Jennifer Zientz, MS, CCC-SLP
Deputy Director of Programs and Head of Clinical Services
Jennifer Zientz’s work focuses on the translation of Center for BrainHealth® research to improve how people think, work and live. She administers performance-based assessments and facilitates training workshops that empower individuals across the lifespan to take the lead in strengthening their focus, mental efficiency, reasoning and possibility thinking.
She has facilitated SMART™ Brain Training for groups including military leadership, active-duty special operators, veterans and their spouses, law enforcement officers, corporate executives and leadership teams, community leaders, athletes and graduate students.
View Jennifer Zientz's printable bio.
Jennifer’s career in clinical research and translational application has contributed to the growing knowledge of the impact of cognitive training in health. Her early work focused on the important role that complex language processing plays in diagnosis and treatment of dementias. She also worked to define best practices for speech-language pathologists in the path of care for individuals with Alzheimer's disease.
This groundbreaking study establishes a holistic, personalized measure of brain fitness (the BrainHealth® Index) and training protocols with the potential to revolutionize global health.
This article presents preliminary evidence on the efficacy of SMART™ training when it is administered over a condensed time frame.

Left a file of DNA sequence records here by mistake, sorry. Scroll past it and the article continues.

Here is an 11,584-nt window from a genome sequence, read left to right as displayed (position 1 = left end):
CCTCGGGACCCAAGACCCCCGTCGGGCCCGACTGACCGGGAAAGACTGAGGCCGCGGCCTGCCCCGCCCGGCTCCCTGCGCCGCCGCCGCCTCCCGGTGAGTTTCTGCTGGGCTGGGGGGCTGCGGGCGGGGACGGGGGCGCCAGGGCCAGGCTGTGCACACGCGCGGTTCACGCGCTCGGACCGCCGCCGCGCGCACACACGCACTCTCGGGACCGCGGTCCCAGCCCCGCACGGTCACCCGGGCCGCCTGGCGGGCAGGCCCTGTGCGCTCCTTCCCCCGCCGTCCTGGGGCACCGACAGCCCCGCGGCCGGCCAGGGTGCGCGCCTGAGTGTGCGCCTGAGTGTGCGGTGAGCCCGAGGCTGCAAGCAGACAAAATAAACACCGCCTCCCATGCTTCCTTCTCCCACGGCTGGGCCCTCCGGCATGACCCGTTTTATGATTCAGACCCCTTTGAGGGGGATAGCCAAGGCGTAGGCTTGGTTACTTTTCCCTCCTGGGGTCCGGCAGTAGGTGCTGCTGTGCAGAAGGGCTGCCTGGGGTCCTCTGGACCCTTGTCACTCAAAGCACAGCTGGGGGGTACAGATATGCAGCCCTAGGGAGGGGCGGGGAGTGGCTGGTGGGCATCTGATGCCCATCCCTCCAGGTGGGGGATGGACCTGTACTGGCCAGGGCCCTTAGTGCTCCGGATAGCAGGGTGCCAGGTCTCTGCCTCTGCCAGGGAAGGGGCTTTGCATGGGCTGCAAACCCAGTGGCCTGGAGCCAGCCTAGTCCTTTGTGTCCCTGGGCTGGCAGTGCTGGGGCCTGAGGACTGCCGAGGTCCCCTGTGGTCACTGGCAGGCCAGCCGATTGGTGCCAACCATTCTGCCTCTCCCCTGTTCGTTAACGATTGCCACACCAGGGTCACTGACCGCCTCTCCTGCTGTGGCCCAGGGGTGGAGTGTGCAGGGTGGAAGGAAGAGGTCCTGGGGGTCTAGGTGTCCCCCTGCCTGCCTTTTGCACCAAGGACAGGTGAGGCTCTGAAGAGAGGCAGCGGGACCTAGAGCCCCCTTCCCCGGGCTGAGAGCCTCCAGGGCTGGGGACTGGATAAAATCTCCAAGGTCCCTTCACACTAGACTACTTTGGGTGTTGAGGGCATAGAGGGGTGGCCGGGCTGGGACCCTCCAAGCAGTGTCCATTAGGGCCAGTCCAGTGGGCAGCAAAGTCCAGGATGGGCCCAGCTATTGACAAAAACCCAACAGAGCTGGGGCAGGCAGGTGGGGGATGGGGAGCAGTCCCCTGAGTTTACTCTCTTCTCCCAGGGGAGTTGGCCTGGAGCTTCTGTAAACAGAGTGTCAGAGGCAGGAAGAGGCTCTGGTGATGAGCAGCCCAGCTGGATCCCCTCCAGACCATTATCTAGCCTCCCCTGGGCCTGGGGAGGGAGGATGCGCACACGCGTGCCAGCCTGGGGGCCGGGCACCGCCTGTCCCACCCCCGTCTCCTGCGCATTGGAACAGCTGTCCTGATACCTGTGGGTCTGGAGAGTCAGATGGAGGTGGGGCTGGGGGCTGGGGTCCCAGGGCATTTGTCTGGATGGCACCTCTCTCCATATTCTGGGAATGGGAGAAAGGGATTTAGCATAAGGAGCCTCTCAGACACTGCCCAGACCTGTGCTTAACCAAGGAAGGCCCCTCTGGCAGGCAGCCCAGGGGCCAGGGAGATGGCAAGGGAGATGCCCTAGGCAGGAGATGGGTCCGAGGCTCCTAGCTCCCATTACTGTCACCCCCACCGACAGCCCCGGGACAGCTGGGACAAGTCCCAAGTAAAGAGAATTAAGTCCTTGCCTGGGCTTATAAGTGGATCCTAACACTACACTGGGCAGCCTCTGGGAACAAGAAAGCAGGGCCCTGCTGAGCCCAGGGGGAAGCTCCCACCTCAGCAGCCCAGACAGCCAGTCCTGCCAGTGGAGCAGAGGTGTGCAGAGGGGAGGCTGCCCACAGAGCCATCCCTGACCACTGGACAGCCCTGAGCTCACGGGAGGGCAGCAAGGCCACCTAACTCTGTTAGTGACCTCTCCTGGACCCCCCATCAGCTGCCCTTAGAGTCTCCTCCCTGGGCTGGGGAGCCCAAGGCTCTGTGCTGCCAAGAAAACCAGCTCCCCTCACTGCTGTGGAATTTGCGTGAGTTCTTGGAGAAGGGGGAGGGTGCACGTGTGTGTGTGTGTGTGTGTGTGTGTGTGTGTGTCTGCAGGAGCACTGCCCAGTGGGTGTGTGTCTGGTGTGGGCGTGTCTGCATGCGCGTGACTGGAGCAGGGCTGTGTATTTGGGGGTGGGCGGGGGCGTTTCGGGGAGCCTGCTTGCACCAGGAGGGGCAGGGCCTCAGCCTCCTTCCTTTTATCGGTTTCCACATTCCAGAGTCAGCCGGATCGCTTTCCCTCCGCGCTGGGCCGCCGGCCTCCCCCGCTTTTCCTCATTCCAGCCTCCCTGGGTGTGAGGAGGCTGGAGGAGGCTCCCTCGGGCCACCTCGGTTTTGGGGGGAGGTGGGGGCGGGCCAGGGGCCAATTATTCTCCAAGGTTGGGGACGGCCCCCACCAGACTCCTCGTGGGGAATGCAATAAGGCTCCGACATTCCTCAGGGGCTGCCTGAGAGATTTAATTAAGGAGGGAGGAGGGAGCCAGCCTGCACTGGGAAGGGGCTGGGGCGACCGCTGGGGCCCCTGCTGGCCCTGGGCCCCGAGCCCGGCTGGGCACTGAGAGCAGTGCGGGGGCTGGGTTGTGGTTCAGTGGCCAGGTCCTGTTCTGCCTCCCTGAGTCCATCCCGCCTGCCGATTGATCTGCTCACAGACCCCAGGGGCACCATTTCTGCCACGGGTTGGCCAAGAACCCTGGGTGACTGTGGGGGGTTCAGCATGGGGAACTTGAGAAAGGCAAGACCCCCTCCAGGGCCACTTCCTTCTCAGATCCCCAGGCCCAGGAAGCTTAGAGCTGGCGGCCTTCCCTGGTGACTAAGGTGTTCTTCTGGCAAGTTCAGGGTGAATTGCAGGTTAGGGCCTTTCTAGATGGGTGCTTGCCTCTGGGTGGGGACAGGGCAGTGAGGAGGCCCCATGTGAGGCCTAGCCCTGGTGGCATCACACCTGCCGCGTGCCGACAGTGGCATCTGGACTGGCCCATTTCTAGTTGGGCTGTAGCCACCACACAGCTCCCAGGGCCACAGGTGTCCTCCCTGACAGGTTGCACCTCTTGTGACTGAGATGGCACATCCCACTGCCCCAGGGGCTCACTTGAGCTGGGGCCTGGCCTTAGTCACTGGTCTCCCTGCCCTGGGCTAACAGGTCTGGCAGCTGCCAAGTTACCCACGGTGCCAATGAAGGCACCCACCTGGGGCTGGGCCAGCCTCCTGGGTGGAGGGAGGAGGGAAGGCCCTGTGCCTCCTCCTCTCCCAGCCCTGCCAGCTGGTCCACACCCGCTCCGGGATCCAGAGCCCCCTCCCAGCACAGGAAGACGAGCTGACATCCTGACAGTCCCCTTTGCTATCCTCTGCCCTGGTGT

COVID Fog: Four Ways to Maintain a Healthy Brain at Work
A ubiquitous habit in the modern workplace, research shows that multitasking tends to reduce quality and efficiency of work.
Jennifer Zientz explores actionable ways to prevent workplace burnout in this D CEO article, sharing four actionable ways to maximize brain health and productivity in the workplace – encouraging deep thinking, single-tasking, adaptable approaches and strategic planning.
Curiosity – Keeping Your Memory in Top Shape as You Age
When it comes to brain health, we know a ton of different components can influence our capacity for lasting memory and cognition. Staying hydrated, practicing yoga, and even doing household chores can all help keep our brains in tip-top shape as we age. But one of the best exercises for the brain, according to experts? Experiencing new things.
Jennifer Zientz shares insights and exercises that are better than brain games in this Well+Good article.